How Companies and Academics Are Innovating the Use of Language Models for Research and Development

In a recent blog post (“Large Language Models like ChatGPT Begin to Permeate Bioinformatics”) we delved into the integration of ChatGPT-like AI models into bioinformatics pipelines, unveiling new possibilities for text mining, ontology, and other applications in computational biology. In this new post we embark on a broader exploration about how language models are becoming instrumental across diverse domains of research and development in biology by the private and public sectors.

It’s no wonder, as we’ve discussed in recent articles of our blog, that AI has become a cornerstone in various fields of science. In biology, for example, it is boosting fundamental discoveries (think of AlphaFold as the epitome) and product development (think of protein design) at all-time highs. But one special breakthrough in AI in principle unrelated to scientific applications, Large Language Models (LLMs) like ChatGPT, has also recently sparked remarkable strides in shaping the future of fundamental and applied research. And we are not talking about the obvious use of LLMs to assist scientific text mining, summarization, automated data retrieval and question answering from long texts, or other language tasks, not even about how they boost productivity in a myriad of forms -despite we acknowledge they are all truly helpful per se- but rather about the possibility of having LLMs do actual science. Not like AI models devised and trained specifically to target specific problems, but rather by building on their “understanding” of language and data.

Importantly, “language” in LLMs does not simply mean human language but also scripting and programming languages as well as the languages that define formats, data structures, etc. Indeed, LLMs are extremely powerful at converting back and forth between source code and natural human language, being capable of interpreting code to explain how it works, detect bugs and correct them, or the other way around, creating code in response to a question or request. Both ways from code to natural language and back are extremely powerful sources of innovation regarding how we edit and create code, how we teach and learn programming, and, as explored more recently and focus of this article, in automating data analysis.

Despite this power of LLMs has been known already from the times when early LLMs were released, their robust application to data analysis is more recent. A bunch of LLM-based solutions to data analysis have recently emerged along two main branches: those specialized to handle specific kinds of data, and those meant to treat data of generic form.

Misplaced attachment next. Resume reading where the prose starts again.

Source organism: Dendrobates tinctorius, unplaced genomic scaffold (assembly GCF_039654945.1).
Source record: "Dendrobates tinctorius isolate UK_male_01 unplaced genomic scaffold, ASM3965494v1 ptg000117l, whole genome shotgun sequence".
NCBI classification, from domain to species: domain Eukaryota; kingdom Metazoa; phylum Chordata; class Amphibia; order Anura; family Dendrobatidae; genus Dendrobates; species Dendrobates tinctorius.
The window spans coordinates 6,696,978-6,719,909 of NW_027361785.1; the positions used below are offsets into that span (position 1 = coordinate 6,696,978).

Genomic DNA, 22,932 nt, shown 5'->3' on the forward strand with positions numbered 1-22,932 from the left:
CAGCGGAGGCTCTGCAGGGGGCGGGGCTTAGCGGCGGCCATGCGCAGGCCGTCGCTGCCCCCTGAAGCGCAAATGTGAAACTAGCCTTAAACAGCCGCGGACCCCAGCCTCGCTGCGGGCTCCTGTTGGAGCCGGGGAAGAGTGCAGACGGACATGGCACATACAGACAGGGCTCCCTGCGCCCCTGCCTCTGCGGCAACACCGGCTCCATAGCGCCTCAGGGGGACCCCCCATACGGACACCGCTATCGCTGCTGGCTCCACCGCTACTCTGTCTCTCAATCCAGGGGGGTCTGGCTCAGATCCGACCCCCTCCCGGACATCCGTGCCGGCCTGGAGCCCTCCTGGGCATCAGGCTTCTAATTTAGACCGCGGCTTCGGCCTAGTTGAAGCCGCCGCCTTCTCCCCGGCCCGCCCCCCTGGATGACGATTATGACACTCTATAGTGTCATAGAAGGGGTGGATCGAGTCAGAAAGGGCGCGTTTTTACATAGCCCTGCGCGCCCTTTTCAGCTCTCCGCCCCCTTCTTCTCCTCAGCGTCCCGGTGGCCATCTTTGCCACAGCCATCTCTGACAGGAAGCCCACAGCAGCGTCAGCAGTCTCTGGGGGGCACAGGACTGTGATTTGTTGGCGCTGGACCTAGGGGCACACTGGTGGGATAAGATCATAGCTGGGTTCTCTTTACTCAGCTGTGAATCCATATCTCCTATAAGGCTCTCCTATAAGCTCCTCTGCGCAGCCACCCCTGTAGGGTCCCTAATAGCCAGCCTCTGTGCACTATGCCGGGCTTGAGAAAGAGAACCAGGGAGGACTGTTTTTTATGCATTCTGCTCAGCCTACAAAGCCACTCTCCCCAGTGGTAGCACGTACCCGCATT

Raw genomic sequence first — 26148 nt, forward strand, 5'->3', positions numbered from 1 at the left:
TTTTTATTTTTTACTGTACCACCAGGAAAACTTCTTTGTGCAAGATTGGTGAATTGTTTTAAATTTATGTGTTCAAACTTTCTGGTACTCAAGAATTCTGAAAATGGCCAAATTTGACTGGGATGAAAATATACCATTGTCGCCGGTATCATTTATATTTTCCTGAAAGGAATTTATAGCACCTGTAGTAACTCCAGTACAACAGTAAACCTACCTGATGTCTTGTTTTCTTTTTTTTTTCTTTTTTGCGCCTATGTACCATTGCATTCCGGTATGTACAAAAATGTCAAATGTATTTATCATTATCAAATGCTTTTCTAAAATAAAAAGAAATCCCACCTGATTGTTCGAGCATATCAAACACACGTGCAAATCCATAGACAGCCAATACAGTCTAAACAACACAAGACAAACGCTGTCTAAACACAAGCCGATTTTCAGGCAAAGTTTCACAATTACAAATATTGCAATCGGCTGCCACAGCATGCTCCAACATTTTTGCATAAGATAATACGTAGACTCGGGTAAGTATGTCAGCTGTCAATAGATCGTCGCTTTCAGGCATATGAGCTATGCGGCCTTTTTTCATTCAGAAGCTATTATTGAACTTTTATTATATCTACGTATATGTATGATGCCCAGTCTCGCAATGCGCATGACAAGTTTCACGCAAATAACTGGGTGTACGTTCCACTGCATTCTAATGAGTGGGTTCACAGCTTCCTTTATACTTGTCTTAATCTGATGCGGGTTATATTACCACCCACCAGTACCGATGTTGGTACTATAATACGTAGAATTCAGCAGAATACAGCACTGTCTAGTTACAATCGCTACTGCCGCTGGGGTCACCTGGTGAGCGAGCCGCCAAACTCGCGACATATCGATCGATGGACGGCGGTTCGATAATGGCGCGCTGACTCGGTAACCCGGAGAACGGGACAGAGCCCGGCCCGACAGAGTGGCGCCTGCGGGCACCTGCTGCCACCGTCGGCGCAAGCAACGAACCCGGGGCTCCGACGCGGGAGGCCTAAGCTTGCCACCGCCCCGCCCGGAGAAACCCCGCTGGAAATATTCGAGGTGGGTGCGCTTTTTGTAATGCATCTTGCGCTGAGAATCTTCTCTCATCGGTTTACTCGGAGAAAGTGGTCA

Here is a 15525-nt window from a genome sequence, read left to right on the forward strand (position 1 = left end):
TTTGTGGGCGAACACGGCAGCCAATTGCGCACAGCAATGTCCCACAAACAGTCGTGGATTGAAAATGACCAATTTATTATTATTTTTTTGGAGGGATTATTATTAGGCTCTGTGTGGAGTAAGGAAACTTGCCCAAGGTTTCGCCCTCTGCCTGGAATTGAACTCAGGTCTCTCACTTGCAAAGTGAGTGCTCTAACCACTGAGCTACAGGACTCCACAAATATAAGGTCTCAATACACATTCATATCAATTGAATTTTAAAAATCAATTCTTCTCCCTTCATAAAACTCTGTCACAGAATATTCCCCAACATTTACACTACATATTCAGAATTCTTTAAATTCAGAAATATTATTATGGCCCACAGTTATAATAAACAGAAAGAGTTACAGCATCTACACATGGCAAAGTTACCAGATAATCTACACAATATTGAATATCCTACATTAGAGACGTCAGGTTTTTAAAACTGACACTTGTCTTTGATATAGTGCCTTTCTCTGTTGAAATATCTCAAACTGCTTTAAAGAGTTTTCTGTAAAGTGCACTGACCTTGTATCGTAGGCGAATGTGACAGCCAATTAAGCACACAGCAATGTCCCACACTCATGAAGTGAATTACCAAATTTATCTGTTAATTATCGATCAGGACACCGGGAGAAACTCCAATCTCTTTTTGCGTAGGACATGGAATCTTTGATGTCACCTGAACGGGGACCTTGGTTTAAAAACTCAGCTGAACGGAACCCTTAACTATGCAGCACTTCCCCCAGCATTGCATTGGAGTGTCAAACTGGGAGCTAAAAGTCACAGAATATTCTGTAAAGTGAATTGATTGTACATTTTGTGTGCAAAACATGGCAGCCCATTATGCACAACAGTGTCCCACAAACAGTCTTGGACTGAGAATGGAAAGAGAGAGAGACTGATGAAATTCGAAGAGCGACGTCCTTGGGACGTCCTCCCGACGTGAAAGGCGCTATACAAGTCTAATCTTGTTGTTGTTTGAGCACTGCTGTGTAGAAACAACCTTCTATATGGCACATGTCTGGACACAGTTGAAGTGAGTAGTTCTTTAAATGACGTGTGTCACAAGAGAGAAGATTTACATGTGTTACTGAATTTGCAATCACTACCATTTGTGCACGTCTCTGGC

LLM-based systems for general data analysis

Among generalized LLM-based systems for data analysis, probably the most advanced solution is OpenAI’s own proprietary system, closed in a paid form and powered directly by GPT-4. Up next is, more open than OpenAI’s solution, accessible without registration and based on a more transparent system that couples GPT-4’s capabilities on human language with its capabilities for writing R code, used as a scripting language. Staying general in the kind of data it accepts, simplifies data analysis by providing a natural language interface for users to interact with their data. Users provide a dataset and then ask questions or give commands in plain English; and translates the questions/commands into R code and execute it, all within a web-based platform. can generate HTML reports, R plots and R Markdown files based on the user’s inputs and outputs.

Featured in the lead figure of this article, StatBot (here) is a prototype system for non-specialized data analysis similar to but specialized in JavaScript. Using either GPT-3.5-turbo or GPT-4, StatBot converts a user’s question or request into JavaScript code that runs in the web page and exploits libraries for advanced math and data plotting, displaying the results in a very graphical way that combines HTML formatting and the power of Google Charts’ interactive graphics.

LLM-based systems for field-specific data analysis

Staying general gives flexibility, but specialization allows for much more complex analyses. That’s why we at Nexco, as well as other companies and academics alike, are studying the power of LLMs to push the boundaries of innovation across diverse domains, and are already starting to develop new software based on that research.

LLMs and molecular structure

Among some surprising findings, OpenAI’s GPT models were found to perform rudimentary structural biology modeling. A preprint shows how ChatGPT can accurately model the 3D structures of standard amino acids without much prompting, and even of α-helical polypeptide chains when coupled to a Wolfram plugin for advanced mathematical computation that help model the geometrical features of the structure. Despite occasional errors and limitations in molecular complexity, the potential is there and could be enhanced with proper prompting and by coupling the LLM to small molecule libraries and other sources of structural information. Thus, despite the long shot, LLMs could in the future aid researchers in understanding structure-function relationships and perhaps even in molecule design.

This article details how GPT-4 can accurately dissect SMILES strings (string-based representations of small molecules very convenient for use in cheminformatics) into subparts that are relevant to the different properties of the molecule as well as for steps of synthesis. Moreover, GPT-4 performs in some cases reasonably well in discerning, classifying and prioritizing compounds depending on properties such as Lipinski’s rule of five, a rule that helps to approximately evaluate drug-likeness. More broadly, the article reimagines how drug discovery (and synthesis, and functional testing, etc.) could be revolutionized by LLMs, beyond the several applications of specialized AI systems.